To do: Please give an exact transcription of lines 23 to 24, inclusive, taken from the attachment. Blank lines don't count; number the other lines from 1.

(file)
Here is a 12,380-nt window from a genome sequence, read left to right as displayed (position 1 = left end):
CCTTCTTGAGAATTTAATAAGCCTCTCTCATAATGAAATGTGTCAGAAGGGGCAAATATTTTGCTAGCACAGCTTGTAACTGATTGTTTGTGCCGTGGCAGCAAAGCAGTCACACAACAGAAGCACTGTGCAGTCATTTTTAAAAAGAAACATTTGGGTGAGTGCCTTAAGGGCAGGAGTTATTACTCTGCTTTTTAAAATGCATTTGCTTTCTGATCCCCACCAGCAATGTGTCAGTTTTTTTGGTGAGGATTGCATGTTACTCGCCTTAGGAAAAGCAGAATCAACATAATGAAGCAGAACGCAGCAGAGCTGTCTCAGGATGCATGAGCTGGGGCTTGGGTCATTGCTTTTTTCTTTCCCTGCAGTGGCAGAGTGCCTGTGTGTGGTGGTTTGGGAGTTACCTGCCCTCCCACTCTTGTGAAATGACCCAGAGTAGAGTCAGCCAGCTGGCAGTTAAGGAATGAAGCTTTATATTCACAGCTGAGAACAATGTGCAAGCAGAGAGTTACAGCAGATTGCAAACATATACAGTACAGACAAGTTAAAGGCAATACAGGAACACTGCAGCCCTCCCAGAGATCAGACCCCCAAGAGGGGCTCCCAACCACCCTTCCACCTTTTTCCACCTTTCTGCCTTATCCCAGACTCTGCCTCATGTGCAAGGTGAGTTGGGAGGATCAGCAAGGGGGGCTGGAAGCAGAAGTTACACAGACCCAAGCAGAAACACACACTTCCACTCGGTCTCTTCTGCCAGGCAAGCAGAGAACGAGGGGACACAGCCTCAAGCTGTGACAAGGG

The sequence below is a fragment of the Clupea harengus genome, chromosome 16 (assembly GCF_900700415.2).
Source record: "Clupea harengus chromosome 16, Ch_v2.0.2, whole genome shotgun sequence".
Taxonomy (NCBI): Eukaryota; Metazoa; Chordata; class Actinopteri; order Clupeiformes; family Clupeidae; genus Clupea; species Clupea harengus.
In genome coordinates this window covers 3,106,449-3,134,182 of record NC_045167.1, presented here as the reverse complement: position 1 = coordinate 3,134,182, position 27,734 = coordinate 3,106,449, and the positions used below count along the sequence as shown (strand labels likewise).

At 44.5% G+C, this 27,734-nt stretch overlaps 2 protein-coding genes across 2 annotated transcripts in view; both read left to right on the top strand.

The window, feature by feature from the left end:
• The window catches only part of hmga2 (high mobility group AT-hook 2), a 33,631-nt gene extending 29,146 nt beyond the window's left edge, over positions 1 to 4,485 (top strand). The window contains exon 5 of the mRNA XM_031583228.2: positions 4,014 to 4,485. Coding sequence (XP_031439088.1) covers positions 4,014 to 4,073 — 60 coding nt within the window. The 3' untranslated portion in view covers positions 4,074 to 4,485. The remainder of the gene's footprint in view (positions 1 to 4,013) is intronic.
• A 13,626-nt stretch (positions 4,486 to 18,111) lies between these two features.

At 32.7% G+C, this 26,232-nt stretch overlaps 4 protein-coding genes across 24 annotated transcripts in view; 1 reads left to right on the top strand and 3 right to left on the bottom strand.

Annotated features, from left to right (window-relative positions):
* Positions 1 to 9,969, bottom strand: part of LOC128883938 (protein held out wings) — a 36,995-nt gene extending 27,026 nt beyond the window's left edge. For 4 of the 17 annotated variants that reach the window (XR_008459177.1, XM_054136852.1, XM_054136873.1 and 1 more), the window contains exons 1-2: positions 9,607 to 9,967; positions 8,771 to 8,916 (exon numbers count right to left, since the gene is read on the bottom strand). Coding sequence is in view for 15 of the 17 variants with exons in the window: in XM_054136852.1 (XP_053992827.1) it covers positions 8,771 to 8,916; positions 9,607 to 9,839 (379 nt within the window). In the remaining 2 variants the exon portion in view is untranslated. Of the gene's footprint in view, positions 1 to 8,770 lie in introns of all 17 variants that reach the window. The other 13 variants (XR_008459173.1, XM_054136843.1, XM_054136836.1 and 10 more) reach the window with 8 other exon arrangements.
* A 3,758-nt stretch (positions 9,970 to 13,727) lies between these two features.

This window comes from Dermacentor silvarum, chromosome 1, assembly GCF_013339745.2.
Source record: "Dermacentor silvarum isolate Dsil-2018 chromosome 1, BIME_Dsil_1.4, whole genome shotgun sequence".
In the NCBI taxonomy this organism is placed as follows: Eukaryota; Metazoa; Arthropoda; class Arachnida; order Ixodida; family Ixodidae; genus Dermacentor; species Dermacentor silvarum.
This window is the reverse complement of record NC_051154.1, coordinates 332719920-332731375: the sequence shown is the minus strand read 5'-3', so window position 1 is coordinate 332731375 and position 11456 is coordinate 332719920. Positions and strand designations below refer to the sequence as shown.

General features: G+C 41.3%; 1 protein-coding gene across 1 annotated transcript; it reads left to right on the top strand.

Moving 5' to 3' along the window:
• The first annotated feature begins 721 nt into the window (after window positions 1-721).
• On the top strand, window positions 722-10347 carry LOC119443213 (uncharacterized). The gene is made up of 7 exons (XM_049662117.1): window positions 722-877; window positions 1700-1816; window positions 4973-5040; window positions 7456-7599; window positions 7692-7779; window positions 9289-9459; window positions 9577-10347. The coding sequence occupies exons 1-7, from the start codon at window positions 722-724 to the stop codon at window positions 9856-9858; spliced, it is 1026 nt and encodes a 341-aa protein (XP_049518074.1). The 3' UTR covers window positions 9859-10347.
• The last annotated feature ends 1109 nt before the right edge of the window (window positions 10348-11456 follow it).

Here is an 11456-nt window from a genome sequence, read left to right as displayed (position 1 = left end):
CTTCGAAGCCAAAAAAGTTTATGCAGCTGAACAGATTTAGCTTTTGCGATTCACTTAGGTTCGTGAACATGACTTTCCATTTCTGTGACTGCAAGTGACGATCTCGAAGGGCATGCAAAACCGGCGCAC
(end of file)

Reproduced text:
• The last annotated feature ends 1109 nt before the right edge of the window (window positions 10348-11456 follow it).

Here is an 11456-nt window from a genome sequence, read left to right as displayed (position 1 = left end):